It’s the end of a strange year for many people. A year of shake ups and change for everyone.
I think we dread endings of situations that have been good and are instinctively nervous about changes. We had a change of tutors in September for our youngest son’s ABA team and lost two wonderful girls who had contributed so much to Marcus’ life for the past few years. I am not sure who misses them the most, he or I. Running an ABA programme can be stressful in itself and finding, training and keeping staff is one of the biggest headaches. The benefits of ABA can be immeasurable in many ways although there is a lot of data kept which does track and measure very real progress.
For those who haven’t heard of ABA (Applied Behavioural Analysis) I can try and describe it as an intensive system individualised to each child which teaches communication skills (in our boys’ cases this was speech) managing behaviours (of which our boys had many ranging from refusing to follow instructions to full scale tantrums) social skills in order to be able to make friends and mix happily within society and play skills. It also includes anything else which the child may need like OT and of course integration into school and differentiation of academic work in the classroom. It doesn’t try to change a child’s personality or hide their real selves, rather it seeks to bring out and enhance what is there hidden by the veil of autism and to maximise each child’s potential. It is not a cure but in all of our boys, it has transformed their lives way beyond all original expectations.
Children with autism find change hard, they like routine and familiarity but life as a child brings with it many changes. We as parents and mentors need to make those changes as easy as we can to help our children to be able to adapt to them. There are always new beginnings and new people who come into their lives and I have to try and embrace those changes too so that I can help the boys to cope. Sometimes I find it hard to lose wonderful members of staff, whether tutors or carers and hope that the boys are not finding it as hard as I am. We are always grateful for those who have been sent our way to be part of our chidren’s lives and many of them are still in touch and visit regularly which eases the loss.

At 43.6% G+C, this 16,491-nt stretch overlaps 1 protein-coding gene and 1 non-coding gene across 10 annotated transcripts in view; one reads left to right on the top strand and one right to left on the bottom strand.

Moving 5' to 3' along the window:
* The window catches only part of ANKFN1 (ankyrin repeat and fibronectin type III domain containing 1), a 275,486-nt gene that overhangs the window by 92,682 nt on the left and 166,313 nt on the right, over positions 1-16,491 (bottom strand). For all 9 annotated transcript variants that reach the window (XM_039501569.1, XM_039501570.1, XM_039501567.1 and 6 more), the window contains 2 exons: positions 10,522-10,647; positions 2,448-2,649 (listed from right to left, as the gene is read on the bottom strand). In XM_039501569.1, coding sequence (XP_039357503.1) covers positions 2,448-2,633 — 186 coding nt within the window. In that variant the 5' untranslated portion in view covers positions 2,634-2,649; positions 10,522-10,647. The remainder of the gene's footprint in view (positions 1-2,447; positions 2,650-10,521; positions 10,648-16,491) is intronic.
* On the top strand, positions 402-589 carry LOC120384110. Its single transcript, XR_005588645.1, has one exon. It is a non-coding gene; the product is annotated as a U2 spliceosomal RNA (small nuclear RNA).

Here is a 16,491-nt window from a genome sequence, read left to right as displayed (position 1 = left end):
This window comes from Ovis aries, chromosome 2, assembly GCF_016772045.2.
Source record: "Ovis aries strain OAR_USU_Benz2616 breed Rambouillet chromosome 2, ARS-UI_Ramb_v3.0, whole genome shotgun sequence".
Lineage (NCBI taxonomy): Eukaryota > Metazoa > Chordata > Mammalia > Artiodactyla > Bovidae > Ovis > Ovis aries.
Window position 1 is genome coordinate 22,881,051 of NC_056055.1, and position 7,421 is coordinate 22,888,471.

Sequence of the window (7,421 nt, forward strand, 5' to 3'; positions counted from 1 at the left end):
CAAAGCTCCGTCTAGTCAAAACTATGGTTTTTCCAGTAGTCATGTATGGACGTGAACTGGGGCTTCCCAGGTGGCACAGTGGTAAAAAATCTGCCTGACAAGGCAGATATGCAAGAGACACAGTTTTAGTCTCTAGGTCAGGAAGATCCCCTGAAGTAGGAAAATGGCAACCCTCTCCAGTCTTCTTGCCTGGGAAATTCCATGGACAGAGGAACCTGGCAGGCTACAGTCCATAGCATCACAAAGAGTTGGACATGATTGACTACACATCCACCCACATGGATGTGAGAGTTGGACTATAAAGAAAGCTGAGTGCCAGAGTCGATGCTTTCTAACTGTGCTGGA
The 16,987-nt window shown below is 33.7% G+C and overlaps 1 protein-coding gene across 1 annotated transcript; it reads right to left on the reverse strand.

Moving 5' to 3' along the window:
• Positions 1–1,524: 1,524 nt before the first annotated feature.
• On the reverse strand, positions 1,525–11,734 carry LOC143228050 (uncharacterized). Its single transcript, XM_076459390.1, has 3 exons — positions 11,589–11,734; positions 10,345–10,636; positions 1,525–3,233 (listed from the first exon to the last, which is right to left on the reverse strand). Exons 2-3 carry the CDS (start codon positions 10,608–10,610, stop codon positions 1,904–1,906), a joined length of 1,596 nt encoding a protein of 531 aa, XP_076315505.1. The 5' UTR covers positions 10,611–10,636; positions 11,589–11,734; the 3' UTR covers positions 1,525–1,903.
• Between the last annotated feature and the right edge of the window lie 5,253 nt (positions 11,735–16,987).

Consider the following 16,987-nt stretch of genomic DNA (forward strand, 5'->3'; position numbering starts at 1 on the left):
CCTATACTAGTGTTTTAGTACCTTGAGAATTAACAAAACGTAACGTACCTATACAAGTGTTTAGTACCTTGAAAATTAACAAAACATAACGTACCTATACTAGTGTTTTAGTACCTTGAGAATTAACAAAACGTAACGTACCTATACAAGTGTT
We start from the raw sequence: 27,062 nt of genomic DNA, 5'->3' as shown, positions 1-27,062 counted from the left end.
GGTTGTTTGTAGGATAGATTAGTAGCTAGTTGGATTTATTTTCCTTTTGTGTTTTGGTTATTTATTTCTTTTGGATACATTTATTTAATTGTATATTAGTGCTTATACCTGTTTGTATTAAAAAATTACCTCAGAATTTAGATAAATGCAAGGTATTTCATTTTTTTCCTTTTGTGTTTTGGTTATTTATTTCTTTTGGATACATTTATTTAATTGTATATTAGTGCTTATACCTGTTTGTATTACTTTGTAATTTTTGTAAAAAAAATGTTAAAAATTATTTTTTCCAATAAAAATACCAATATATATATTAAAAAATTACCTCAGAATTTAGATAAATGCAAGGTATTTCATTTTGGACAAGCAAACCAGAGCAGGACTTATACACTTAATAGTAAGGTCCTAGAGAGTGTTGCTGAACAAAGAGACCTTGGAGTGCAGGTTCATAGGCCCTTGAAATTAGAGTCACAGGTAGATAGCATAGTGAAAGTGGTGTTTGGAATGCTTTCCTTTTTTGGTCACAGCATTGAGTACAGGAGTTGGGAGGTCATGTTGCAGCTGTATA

I had my first book published this year A Parent’s Guide to Coping with Autism which was a huge personal achievement. For the past 17 years, my life has been devoted to my boys and their achievements but this year, it was finally my turn too. The book is slowly gathering momentum and starting to reach those who it was intended for, offering hope and support to other parents and an insight into autism and it’s impact on families to others such as teachers and the wider public. It is not a memoir but more of a hand book combining both practical and emotional advice alongside personal anecdotes to illustrate points.
All my learning has come from my experiences with my four boys who have taught me so much and continue to inspire me with their progress.
Next year will be a challenging one for us as our older boys turn 18 in two months time and there is a huge transition process to adulthood. We will try to make it appear easy to our boys and shield them as much as possible so that they won’t be so anxious about the big changes on their way. They have been at their current school for the past 7 years and know the teachers there so well so again it will be the change in staff who look after them that will be the hardest part of it all for all of us.
As the song says ‘All I want for Christmas is You’. We need people, not presents.